Ar Chang’s Persistence

Ai Weiwei

He Yunchang has been doing performance art for more than 10 years. Before that, he was a painter. His gift in painting is rather exceptional both in technique and in vigor. He lives in Binhe Xiaoqu now, a 20 kilometers straight distance from Tian'anmen Square. In many of his days, he spent most of the time playing chess with few friends, playing video games and eating. Performance art is the only thing in life he feels like he must do it.


He is always inspired for these few moments, or at least he appears to be always thinking and making plans, and that you can tell by paying attention to the enormous amount of cigarettes he smokes. No other Beijing artists would like to challenge him in his field.


The most important performance of He Yunchang's early works is Golden Sunshine (1999). Golden Sunshine is a history about a person. In this action he has his body totally painted in yellow and lifted in the middle of the air. With great difficulty, he holds a mirror with which he manages to divert some sunshine onto the shadow of the overbearing prison wall. Because of this reason once he went back to Yunnan many people start calling him Ar Chang, thanks to the heroic form this performance took and the irony it contained now he firmly established in the art circle. The primary principle of this initial work unfailingly comes back in different ways in all of his later works.


A Dialogue with Water (1999) was done even earlier. Ar Chang was hoisted upside down above a river and he kept stabbing a knife into the water for 30 minutes. At the speed of 150 meters per minute, 4500 meters of the river was "cut" while each of Ar Chang's arms had a 1-cm cut. The blood flowed along his arms merged with the "wound" of the river.


Ar Chang, knife, river and blood made up the condition for the dialogue with water. There was no audience, no lighting, no music. But the work itself provides sufficient experience and speaks unbelievable facts, which penetrate into our spiritual reality like a sharp weapon. This omnipresent idealistic reality is our history, current condition and future one that hasn't happened yet.


Focusing on individual emotions, willpower and tenacity he brings all to fulfillment. Ar Chang consistently deals with the issues of what "individualism" is, what personal "willpower" and "ideal" are, and the violent conflict between wishes, willpower, and reality in all of his works, even though sometimes conflicts give us a false sense of beauty. In Ar Chang's performances, personal willpower is persistently carried through and is accomplished in a simple but hard way. Under most circumstances, we only get to see the finished attempts. In those pictures of live performances we can see that he has arrived to prove his total willpower, for him so sacred to seem nearly absurd…as we say in Chinese: "he moves one to song and tears".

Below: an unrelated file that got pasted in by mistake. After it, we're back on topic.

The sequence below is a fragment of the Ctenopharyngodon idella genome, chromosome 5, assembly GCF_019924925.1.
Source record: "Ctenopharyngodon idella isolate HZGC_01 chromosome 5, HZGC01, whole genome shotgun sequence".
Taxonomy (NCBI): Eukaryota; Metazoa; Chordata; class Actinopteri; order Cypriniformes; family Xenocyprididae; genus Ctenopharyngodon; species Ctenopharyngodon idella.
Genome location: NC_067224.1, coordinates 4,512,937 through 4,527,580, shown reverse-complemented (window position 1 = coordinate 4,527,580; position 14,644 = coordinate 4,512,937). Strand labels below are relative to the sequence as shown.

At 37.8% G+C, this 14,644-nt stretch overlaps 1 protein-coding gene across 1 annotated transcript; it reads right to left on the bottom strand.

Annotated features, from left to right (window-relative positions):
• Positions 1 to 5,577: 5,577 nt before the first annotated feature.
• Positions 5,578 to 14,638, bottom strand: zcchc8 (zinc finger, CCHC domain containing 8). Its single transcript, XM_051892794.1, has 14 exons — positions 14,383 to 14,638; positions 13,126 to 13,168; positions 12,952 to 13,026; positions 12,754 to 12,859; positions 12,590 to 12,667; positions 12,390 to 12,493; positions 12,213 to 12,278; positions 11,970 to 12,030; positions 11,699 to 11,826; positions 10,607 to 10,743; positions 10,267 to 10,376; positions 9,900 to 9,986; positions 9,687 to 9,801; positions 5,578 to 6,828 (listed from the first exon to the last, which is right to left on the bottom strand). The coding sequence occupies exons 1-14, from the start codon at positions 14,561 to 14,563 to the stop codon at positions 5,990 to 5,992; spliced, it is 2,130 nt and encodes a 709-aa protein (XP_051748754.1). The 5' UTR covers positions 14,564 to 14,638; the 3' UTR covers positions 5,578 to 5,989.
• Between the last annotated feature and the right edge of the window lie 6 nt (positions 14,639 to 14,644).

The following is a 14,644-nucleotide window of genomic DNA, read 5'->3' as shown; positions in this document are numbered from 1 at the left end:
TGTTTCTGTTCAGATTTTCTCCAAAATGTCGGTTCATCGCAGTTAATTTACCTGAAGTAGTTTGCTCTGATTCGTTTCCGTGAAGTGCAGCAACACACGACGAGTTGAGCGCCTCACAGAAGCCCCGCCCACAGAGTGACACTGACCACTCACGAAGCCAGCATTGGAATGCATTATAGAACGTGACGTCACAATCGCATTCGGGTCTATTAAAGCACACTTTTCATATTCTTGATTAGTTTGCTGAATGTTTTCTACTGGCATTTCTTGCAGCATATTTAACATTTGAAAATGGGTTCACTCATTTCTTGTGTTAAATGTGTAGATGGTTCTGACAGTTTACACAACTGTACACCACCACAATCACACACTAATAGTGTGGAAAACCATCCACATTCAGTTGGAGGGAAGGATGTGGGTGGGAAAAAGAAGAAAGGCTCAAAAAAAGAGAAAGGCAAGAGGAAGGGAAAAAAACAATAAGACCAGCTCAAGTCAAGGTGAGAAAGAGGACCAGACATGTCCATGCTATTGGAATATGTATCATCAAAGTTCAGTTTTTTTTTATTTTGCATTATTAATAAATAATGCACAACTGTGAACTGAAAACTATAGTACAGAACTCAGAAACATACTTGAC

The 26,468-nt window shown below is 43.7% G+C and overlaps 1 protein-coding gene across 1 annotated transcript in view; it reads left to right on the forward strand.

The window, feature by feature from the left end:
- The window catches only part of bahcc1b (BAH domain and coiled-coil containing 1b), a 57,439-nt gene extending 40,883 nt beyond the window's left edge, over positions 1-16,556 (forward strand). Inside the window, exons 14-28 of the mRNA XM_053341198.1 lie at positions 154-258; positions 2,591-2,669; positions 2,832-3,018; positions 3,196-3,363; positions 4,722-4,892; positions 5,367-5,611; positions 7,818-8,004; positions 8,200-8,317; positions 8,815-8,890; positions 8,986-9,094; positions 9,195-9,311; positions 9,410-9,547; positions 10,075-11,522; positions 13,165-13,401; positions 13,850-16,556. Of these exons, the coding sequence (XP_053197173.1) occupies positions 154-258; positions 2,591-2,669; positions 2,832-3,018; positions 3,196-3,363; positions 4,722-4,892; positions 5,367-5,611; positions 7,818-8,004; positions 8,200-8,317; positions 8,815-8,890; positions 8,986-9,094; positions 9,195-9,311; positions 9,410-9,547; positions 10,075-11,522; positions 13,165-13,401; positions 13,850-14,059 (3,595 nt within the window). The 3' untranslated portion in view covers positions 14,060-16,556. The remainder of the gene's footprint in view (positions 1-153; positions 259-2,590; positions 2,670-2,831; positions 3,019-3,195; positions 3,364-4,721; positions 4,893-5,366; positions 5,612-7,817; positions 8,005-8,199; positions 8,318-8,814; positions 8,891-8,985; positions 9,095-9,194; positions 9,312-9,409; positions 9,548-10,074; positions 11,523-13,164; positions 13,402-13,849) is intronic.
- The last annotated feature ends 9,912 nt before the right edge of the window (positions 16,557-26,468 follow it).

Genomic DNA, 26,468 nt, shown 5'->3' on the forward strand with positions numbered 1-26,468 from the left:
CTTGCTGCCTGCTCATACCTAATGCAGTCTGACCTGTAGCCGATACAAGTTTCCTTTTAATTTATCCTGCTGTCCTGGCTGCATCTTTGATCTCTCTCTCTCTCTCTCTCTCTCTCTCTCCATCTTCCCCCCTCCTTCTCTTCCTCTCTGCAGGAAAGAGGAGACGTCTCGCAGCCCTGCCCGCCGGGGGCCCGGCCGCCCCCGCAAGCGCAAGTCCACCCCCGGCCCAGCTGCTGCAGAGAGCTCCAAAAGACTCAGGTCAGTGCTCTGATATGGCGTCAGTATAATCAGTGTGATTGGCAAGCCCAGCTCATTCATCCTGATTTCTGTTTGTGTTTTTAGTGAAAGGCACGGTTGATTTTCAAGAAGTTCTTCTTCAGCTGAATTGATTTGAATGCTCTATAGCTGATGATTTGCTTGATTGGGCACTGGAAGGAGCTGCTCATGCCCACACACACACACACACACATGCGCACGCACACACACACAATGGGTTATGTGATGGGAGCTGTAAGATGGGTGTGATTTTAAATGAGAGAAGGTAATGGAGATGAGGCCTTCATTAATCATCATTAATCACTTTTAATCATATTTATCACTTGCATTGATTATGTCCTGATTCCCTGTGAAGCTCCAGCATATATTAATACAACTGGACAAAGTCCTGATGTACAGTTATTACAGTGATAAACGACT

"Persistence" is the inevitable disguise for his work with which Ar Chang enters a one-personal war. In this battle, the "enemy" is everything beyond himself. The confrontation between the feeble individual and the powerful other makes the war appear unrighteous but yet glorious. As long as he's still doing it and still breathing he will constantly talk about what willpower is and why willpower is invincible. In his endeavors Ar Chang's behaviors have a nearly religious meaning - to fight for a belief or to denounce a belief and pay for it. This is the reason why Ar Chang's  efforts go way beyond what we usually call performance art.


Ar Chang's works are difficult to perform. In most cases he's not happy with the result. He likes playing chess, his style is one of those that play randomly and unmannerly. Many times I saw him reviving a situation that would have definitely failed. Cantonese like to describe those situations saying :"Turning over the salty fish". Once his competitor became even furious, having to let go something that was already supposed to be  in his pocket, but Ar Chang was so happy that he couldn't close his black-teeth filled big mouth for a whole week.



(Written in 2004)


Golden Sunshine, 1999
Golden Sunshine, 1999
Dialogue with Water, 1999
Dialogue with Water, 1999
Keeping Promise, 2003